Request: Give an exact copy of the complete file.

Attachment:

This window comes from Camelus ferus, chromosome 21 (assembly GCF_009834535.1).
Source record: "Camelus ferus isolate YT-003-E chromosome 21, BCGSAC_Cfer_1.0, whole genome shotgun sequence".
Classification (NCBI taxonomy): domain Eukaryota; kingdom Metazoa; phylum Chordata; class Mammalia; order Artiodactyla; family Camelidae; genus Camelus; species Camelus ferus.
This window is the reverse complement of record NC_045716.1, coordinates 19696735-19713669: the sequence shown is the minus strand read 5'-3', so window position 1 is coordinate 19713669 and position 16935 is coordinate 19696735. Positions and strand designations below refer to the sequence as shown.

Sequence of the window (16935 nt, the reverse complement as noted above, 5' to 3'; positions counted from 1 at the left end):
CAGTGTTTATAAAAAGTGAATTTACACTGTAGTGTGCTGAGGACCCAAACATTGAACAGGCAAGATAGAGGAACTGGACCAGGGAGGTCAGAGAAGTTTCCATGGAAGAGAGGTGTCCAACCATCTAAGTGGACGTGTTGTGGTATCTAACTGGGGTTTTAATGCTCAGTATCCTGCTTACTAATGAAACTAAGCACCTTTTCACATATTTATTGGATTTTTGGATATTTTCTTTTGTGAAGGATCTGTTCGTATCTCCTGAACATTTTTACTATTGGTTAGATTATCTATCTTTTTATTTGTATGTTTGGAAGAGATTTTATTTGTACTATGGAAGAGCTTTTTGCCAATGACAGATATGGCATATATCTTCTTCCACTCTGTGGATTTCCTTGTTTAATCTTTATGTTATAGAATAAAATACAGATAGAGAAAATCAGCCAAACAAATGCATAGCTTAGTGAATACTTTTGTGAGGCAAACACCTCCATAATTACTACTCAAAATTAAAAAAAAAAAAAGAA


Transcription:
This window comes from Camelus ferus, chromosome 21 (assembly GCF_009834535.1).
Source record: "Camelus ferus isolate YT-003-E chromosome 21, BCGSAC_Cfer_1.0, whole genome shotgun sequence".
Classification (NCBI taxonomy): domain Eukaryota; kingdom Metazoa; phylum Chordata; class Mammalia; order Artiodactyla; family Camelidae; genus Camelus; species Camelus ferus.
This window is the reverse complement of record NC_045716.1, coordinates 19696735-19713669: the sequence shown is the minus strand read 5'-3', so window position 1 is coordinate 19713669 and position 16935 is coordinate 19696735. Positions and strand designations below refer to the sequence as shown.

Sequence of the window (16935 nt, the reverse complement as noted above, 5' to 3'; positions counted from 1 at the left end):
CAGTGTTTATAAAAAGTGAATTTACACTGTAGTGTGCTGAGGACCCAAACATTGAACAGGCAAGATAGAGGAACTGGACCAGGGAGGTCAGAGAAGTTTCCATGGAAGAGAGGTGTCCAACCATCTAAGTGGACGTGTTGTGGTATCTAACTGGGGTTTTAATGCTCAGTATCCTGCTTACTAATGAAACTAAGCACCTTTTCACATATTTATTGGATTTTTGGATATTTTCTTTTGTGAAGGATCTGTTCGTATCTCCTGAACATTTTTACTATTGGTTAGATTATCTATCTTTTTATTTGTATGTTTGGAAGAGATTTTATTTGTACTATGGAAGAGCTTTTTGCCAATGACAGATATGGCATATATCTTCTTCCACTCTGTGGATTTCCTTGTTTAATCTTTATGTTATAGAATAAAATACAGATAGAGAAAATCAGCCAAACAAATGCATAGCTTAGTGAATACTTTTGTGAGGCAAACACCTCCATAATTACTACTCAAAATTAAAAAAAAAAAAAGAA